Additives set to improve plastic electronics production

1 min read

Scientists at Imperial College have discovered that an improvement to the crystallisation process could revolutionise the way that electronic products are made.

By controlling the way that crystals are grown, say the researchers, engineers can determine the properties they want – including transparency and toughness. Crystal growth can be controlled by adding small amounts of chemical additives to plastic formulations. The team from Imperial College has shown these additives can improve how plastic electronics is made.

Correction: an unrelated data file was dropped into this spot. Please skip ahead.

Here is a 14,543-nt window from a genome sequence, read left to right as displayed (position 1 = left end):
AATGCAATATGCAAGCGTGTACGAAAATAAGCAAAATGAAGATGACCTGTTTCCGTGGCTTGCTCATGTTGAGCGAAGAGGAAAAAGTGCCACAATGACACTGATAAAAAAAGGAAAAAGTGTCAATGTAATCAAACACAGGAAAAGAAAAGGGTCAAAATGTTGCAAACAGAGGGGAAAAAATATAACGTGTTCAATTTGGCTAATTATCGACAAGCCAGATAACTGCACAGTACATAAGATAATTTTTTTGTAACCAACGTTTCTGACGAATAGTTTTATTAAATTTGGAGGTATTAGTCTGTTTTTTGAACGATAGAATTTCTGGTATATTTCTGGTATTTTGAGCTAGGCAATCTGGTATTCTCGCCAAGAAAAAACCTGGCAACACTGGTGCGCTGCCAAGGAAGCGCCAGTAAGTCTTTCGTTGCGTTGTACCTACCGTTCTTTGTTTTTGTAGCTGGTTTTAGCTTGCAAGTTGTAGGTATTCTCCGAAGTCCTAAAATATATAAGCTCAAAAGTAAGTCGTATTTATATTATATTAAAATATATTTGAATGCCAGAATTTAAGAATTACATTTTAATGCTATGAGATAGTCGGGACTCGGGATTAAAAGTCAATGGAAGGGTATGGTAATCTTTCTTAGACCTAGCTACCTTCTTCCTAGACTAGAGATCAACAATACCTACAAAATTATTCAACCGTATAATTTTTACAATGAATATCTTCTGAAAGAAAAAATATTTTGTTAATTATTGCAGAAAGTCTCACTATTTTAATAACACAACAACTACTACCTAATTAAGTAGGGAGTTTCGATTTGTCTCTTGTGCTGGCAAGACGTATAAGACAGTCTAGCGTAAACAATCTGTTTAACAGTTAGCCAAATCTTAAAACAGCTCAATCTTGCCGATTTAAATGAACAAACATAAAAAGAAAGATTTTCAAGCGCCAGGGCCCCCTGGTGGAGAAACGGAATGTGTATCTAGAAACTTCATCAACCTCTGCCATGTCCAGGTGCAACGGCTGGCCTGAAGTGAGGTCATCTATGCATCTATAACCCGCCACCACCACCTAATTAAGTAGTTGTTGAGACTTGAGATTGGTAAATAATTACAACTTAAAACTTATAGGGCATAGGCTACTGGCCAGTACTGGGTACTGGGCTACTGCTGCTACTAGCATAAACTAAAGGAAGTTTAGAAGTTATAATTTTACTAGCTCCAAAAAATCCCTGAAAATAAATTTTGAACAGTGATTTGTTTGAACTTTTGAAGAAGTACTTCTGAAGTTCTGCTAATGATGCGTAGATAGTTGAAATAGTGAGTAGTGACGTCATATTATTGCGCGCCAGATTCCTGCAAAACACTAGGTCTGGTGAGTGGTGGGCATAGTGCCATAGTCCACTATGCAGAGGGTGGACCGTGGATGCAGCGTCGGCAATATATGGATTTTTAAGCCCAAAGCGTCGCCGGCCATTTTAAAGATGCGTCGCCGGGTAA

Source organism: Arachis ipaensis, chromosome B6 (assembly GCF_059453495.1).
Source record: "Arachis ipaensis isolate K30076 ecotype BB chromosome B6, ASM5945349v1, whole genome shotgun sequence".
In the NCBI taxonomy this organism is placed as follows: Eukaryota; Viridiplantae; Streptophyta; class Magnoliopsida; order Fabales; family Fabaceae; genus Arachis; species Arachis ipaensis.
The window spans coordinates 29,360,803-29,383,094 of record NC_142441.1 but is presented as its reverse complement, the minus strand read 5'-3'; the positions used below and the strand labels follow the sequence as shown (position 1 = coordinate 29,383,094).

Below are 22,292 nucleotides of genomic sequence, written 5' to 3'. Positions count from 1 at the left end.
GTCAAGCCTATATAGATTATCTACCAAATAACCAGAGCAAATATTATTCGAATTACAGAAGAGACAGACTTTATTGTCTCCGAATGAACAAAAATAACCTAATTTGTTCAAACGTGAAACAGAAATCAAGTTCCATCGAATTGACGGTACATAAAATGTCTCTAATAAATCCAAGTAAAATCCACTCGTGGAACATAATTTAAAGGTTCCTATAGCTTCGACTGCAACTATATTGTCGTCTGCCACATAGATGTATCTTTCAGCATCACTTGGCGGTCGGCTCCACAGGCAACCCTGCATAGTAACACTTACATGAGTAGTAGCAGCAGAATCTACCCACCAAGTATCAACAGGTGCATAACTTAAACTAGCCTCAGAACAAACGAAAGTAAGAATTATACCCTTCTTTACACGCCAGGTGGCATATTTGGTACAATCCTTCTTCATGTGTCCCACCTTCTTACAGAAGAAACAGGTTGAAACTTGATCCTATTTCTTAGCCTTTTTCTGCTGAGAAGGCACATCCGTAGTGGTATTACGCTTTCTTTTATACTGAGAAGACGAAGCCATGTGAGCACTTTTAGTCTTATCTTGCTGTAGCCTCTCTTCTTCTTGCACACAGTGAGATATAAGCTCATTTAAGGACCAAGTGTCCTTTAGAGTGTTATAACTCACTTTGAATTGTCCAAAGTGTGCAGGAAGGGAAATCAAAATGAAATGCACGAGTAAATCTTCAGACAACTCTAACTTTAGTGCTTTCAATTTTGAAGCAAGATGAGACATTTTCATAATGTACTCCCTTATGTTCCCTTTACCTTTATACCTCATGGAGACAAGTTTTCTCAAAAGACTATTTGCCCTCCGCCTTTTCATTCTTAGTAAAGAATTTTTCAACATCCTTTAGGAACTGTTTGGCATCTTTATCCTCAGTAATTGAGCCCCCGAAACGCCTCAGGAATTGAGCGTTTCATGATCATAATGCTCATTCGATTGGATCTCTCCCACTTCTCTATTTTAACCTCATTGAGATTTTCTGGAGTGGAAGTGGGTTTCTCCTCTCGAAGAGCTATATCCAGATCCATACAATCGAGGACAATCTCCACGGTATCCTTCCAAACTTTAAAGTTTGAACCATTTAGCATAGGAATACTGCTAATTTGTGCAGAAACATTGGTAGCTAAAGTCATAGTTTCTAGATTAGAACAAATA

The team found that, when the additives were included in the formulation of plastic electronic circuitry, they could be printed more reliably and over larger areas. Dr Natalie Stingelin, from Imperial's Department of Materials and Centre of Plastic Electronics, said: "Essentially, we have demonstrated a simple way to gain control over how crystals grow in electrically conducting 'plastic' semiconductors." Dr Stingelin and research associate Dr Neil Treat looked at two additives – Irgaclear XT 386 and Millad 3988 – which are commonly used in industry. The researchers experimented by adding tiny amounts of these chemicals to the formulas of several different electrically conducting plastics and found the additives gave them precise control over where crystals would form, meaning they could also control which parts of the printed material would conduct electricity. Dr Treat says: "Our work clearly shows that these additives are really good at controlling how materials crystallise. We have shown that printed electronics can be fabricated more reliably using this strategy. But what's particularly exciting about all this is that the additives showed fantastic performance in many different types of conducting plastics. So I'm excited about the possibilities that this strategy could have in a wide range of materials." Dr Stingelin and Dr Treat will be working with the EPSRC funded Centre for Innovative Manufacturing in Large Area Electronics in order to drive the industrial exploitation of their process.